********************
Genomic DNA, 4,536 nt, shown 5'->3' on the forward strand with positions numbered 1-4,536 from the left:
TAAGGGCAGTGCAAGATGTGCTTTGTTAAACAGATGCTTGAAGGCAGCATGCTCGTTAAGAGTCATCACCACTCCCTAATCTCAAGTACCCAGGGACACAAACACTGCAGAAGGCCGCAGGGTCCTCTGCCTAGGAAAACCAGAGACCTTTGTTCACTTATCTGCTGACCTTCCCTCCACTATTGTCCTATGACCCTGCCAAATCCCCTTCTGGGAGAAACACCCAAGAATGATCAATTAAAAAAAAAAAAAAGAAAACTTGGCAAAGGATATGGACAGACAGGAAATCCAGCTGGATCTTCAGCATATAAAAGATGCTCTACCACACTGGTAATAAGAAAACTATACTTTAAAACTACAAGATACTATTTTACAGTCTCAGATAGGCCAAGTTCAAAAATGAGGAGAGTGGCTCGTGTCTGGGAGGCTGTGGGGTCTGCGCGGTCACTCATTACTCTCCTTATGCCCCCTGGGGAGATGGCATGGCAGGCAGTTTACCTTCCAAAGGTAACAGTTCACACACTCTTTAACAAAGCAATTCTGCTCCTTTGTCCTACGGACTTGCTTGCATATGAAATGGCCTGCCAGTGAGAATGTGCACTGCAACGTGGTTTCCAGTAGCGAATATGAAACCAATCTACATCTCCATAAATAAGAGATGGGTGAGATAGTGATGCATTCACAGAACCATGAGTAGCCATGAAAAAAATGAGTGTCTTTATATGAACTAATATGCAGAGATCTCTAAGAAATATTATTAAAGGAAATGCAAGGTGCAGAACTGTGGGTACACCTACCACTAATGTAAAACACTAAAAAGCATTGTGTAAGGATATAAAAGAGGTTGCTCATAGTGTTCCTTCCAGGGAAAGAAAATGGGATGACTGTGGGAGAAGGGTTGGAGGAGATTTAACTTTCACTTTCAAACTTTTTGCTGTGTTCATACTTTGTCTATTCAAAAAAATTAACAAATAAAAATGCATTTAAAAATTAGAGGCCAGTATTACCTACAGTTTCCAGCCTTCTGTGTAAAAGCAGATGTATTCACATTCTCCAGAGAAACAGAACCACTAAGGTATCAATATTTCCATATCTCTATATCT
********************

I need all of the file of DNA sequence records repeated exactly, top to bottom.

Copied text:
Genomic DNA, 4,536 nt, shown 5'->3' on the forward strand with positions numbered 1-4,536 from the left:
TAAGGGCAGTGCAAGATGTGCTTTGTTAAACAGATGCTTGAAGGCAGCATGCTCGTTAAGAGTCATCACCACTCCCTAATCTCAAGTACCCAGGGACACAAACACTGCAGAAGGCCGCAGGGTCCTCTGCCTAGGAAAACCAGAGACCTTTGTTCACTTATCTGCTGACCTTCCCTCCACTATTGTCCTATGACCCTGCCAAATCCCCTTCTGGGAGAAACACCCAAGAATGATCAATTAAAAAAAAAAAAAAGAAAACTTGGCAAAGGATATGGACAGACAGGAAATCCAGCTGGATCTTCAGCATATAAAAGATGCTCTACCACACTGGTAATAAGAAAACTATACTTTAAAACTACAAGATACTATTTTACAGTCTCAGATAGGCCAAGTTCAAAAATGAGGAGAGTGGCTCGTGTCTGGGAGGCTGTGGGGTCTGCGCGGTCACTCATTACTCTCCTTATGCCCCCTGGGGAGATGGCATGGCAGGCAGTTTACCTTCCAAAGGTAACAGTTCACACACTCTTTAACAAAGCAATTCTGCTCCTTTGTCCTACGGACTTGCTTGCATATGAAATGGCCTGCCAGTGAGAATGTGCACTGCAACGTGGTTTCCAGTAGCGAATATGAAACCAATCTACATCTCCATAAATAAGAGATGGGTGAGATAGTGATGCATTCACAGAACCATGAGTAGCCATGAAAAAAATGAGTGTCTTTATATGAACTAATATGCAGAGATCTCTAAGAAATATTATTAAAGGAAATGCAAGGTGCAGAACTGTGGGTACACCTACCACTAATGTAAAACACTAAAAAGCATTGTGTAAGGATATAAAAGAGGTTGCTCATAGTGTTCCTTCCAGGGAAAGAAAATGGGATGACTGTGGGAGAAGGGTTGGAGGAGATTTAACTTTCACTTTCAAACTTTTTGCTGTGTTCATACTTTGTCTATTCAAAAAAATTAACAAATAAAAATGCATTTAAAAATTAGAGGCCAGTATTACCTACAGTTTCCAGCCTTCTGTGTAAAAGCAGATGTATTCACATTCTCCAGAGAAACAGAACCACTAAGGTATCAATATTTCCATATCTCTATATCT